For many thousand of years, China has been developing its gardens into structures of purpose and meaning. The Chinese Garden of Friendship in Sydney's CBD is a beautiful example - and shows you how to adopt its ideas into your own garden and imbue it with special meaning.
If you’re tired of formal flower beds and neat lawns, imitate nature’s wild aspects with a waterfall tumbling down rocks. Scale it to suit your own space.
A zigzag path helps draw your attention to different aspects of the garden. Try this at home where you have special plants or features you want to show off.
Smooth, rustic-looking paths are yin, so encourage yang by allowing moss to grow between the pavers.
You may think a window is for light. Here, it’s used to frame the landscape beyond.
Themes you can adopt in your own garden
1. Miniature landscape
Re-create a natural landscape in miniature. In Chinese gardens, a copse of pines, or a single tree, becomes a forest, while a mass planting of mondo grass represents rolling hills. You can use trees you love and substitute other strappy-leafed plants for mondo grass.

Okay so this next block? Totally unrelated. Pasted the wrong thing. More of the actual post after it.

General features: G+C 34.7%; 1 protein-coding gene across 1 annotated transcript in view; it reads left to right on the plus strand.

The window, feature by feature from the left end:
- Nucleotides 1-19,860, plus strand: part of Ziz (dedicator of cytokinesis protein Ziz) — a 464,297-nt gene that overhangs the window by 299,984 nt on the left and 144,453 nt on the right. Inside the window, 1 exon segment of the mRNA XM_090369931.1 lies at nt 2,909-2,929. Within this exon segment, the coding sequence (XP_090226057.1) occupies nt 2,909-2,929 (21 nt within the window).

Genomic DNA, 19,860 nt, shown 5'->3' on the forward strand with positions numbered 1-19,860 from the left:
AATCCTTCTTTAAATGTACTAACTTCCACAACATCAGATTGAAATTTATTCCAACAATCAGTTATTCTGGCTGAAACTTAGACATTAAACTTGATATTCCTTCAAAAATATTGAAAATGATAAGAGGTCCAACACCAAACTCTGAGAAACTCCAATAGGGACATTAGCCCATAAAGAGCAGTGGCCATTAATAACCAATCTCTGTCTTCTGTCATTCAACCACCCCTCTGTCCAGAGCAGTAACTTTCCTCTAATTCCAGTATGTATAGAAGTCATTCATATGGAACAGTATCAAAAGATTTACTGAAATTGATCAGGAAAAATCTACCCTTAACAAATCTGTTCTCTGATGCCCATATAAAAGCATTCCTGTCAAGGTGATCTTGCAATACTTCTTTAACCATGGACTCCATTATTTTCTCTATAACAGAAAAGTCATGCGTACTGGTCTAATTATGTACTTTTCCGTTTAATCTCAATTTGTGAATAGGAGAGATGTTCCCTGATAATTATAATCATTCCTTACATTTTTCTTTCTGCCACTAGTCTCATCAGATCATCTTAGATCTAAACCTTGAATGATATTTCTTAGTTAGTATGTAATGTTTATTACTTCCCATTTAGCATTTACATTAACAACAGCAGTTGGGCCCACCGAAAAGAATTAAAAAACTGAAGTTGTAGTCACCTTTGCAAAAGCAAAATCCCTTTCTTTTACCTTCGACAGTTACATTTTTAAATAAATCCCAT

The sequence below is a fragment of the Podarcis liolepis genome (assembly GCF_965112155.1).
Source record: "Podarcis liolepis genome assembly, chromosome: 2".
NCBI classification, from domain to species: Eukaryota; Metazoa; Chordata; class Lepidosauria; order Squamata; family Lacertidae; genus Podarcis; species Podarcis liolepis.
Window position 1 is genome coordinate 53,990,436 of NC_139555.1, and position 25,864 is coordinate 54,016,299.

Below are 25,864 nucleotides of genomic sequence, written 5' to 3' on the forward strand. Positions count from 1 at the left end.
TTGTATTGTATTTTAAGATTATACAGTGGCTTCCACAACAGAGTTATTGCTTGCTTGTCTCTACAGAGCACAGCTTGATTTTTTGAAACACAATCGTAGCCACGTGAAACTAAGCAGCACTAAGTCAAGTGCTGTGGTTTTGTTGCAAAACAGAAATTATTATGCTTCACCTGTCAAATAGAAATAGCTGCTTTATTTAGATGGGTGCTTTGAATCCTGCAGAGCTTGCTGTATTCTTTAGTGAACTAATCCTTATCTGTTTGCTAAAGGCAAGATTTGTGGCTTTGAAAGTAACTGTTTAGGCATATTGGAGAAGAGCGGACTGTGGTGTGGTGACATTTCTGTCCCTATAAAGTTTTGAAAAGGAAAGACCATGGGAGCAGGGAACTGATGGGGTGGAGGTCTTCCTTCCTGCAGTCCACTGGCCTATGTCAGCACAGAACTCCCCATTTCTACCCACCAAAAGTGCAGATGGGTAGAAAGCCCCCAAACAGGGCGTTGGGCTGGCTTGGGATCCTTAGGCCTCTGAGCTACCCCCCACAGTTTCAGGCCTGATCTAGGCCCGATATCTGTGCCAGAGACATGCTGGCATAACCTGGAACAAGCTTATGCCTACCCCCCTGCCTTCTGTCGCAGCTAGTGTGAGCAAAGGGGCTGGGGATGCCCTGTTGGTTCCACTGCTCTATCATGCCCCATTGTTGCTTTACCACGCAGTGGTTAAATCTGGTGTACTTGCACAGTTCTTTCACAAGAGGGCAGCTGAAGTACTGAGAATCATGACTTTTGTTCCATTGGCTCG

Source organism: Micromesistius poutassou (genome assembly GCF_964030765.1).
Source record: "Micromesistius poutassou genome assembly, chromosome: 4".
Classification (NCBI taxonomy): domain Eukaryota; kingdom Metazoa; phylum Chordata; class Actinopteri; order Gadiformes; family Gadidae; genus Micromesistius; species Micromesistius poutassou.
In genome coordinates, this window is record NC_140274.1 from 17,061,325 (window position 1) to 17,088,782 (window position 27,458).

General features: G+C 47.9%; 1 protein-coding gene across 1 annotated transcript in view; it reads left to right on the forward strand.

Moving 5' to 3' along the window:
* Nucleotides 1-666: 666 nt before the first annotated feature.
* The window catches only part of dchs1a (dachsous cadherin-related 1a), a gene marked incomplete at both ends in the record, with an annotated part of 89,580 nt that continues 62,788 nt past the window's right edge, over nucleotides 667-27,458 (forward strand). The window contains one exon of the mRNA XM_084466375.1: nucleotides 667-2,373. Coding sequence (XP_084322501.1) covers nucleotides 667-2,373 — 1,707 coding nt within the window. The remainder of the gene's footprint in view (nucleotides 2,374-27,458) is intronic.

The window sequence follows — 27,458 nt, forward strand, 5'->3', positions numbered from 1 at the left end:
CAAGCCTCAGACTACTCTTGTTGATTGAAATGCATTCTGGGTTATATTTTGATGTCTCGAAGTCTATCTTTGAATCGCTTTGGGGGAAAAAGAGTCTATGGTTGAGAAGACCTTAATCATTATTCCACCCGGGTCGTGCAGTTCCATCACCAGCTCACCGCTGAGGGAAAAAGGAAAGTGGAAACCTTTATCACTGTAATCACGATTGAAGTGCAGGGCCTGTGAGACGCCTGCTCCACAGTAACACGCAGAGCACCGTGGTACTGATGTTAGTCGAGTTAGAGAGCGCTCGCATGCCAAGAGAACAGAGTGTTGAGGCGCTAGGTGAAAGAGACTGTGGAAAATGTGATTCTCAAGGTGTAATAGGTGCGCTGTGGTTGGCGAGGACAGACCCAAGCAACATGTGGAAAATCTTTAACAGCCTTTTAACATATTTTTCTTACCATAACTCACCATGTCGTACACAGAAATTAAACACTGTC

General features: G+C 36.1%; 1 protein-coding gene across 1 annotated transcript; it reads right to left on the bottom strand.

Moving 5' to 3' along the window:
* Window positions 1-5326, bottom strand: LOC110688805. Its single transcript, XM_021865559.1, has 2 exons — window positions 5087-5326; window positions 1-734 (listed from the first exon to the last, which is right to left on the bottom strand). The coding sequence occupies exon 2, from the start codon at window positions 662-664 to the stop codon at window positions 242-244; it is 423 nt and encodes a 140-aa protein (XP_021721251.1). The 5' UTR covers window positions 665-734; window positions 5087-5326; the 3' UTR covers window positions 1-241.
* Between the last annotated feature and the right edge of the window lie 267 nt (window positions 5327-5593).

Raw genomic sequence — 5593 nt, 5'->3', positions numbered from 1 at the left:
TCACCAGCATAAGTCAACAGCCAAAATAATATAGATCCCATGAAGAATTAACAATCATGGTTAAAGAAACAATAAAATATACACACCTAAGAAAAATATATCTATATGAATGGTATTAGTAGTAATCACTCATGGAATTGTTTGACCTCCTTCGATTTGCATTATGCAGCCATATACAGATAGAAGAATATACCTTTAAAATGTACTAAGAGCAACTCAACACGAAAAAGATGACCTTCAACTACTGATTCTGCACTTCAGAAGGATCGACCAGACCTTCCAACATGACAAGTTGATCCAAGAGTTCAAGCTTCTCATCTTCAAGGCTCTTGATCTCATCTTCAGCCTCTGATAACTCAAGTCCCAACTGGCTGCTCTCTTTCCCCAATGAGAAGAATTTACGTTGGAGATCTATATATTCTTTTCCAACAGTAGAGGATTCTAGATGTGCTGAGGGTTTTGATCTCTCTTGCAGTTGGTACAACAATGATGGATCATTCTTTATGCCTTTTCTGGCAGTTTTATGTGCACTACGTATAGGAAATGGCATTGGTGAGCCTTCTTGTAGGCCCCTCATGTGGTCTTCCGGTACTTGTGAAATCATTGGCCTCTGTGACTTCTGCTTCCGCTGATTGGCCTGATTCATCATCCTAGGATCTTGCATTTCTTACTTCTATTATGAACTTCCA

2. Frame your windows
Pavilions create a framed view – through an opening, a window or a ‘cut’ through a wall – to reveal something special. Shrubbery is pruned so more of the garden can be seen through it. Give your inside windows an outlook to a stunning garden specimen so it can be like a moving picture, changing with the seasons.
3. Include the five elements
The aim of many Chinese gardens is to balance five elements – wood, fire, earth, metal and water – to create a fluid, nurturing environment. In your garden, wood can be trees and fire a red-flowering plant. Earth can be a garden bed, metal a work of art and water a simple bird bath. Wood fuels fire, fire forms earth, earth holds metal, metal carries water and water feeds wood – it’s how you place each element that makes an impact.
For more information, go to Chinese Garden of Friendship.
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